R \tilde \Omega(R)\ \hat{\vec e}_\ph...
...\rm H}\left(\hat{\vec e}_z\cdot\nabla\right)\hat{\vec j}
+ \Delta\hat{\vec b} ,$  
$\displaystyle {\partial\hat{\vec\omega}\over\partial t}$ = $\displaystyle {\rm Rm}\ \nabla\times\left(
R \tilde\Omega(R)\ \hat{\vec e}_\phi...
...a} -
{\kappa^2\over 2\tilde\Omega (R)}\
\hat{\vec e}_z\times\hat{\vec u}\right)$  
    $\displaystyle + {{S}^2\over{\rm Rm}}\left(
\hat{\vec e}_z\cdot\nabla\right)\hat{\vec j}
+ {\rm Pm}\Delta\hat{\vec\omega},$ (27)

where $\kappa$ is the normalized epicycle frequency

 \begin{displaymath}\kappa^2 = {2\tilde\Omega\over R}{{\rm d}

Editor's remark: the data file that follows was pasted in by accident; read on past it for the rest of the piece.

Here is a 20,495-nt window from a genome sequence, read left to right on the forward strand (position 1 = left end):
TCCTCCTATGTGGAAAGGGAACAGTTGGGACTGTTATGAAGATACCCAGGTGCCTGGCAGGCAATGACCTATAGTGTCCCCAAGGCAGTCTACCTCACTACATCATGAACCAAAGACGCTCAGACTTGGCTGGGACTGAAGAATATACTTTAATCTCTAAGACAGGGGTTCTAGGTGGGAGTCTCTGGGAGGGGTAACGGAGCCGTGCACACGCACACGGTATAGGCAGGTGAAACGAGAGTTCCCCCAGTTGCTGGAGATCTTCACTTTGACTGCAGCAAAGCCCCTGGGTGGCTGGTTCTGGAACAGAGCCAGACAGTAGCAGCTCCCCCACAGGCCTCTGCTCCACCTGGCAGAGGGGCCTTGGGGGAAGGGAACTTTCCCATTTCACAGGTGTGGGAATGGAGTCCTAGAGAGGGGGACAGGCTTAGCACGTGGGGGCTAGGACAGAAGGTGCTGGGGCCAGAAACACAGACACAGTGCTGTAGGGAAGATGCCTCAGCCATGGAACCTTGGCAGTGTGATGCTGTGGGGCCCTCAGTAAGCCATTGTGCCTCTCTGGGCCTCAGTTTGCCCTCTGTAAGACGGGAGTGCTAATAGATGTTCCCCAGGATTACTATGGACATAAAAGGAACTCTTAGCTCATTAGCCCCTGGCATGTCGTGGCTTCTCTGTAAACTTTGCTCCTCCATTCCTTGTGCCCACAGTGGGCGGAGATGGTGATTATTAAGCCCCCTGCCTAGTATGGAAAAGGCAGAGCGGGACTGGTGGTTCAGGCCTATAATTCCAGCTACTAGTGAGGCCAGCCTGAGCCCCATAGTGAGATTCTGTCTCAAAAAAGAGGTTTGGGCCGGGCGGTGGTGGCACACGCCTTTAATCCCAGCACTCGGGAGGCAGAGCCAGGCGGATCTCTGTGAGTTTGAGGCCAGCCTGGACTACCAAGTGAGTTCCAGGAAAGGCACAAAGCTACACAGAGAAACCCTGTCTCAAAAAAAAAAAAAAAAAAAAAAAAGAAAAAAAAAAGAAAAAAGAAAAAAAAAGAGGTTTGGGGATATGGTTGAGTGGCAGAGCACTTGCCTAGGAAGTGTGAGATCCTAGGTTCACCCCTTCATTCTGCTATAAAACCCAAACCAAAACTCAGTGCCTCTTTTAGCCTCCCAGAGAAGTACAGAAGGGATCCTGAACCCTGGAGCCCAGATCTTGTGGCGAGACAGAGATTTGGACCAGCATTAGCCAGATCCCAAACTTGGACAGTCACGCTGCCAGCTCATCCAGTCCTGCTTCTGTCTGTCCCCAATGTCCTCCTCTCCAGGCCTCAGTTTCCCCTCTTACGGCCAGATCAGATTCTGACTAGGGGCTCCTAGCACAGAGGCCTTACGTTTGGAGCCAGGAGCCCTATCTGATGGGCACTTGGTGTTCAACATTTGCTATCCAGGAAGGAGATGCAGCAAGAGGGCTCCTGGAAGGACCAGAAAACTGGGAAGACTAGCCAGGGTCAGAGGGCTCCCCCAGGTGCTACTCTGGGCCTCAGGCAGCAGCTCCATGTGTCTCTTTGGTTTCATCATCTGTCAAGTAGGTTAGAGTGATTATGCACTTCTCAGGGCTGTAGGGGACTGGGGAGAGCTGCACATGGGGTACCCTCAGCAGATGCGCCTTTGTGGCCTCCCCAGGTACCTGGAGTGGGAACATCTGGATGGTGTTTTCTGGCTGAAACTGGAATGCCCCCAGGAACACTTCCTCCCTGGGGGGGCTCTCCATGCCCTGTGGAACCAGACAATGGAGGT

\left(R^2 \tilde\Omega\right)\over{\rm d} R},
\end{displaymath} (28)

and time and distances are normalized to the diffusion time, $H^2/\eta$, and the disk half-thickness, H. Here only the stability of the rotation law is considered, the accretion flow which is connected to this nonuniform rotation via the viscosity is neglected (see Kersalé et al. 2004).

The boundary conditions on the disk surfaces are (i) stress-free for the flow and; (ii) pseudo-vacuum conditions for the magnetic field fluctuations, i.e.

 \begin{displaymath}\hat{\vec{e}}_z\times\hat{\vec b} = 0.
\end{displaymath} (29)

The solutions are required to be regular on the rotation axis and to vanish at infinity.

The linear stability analysis with $\hat{\vec b}, \hat{\vec\omega} \sim
{\exp}(\gamma t)$ leads to an eigenvalue problem for the equation set (27) which has been solved numerically. A new variable, y,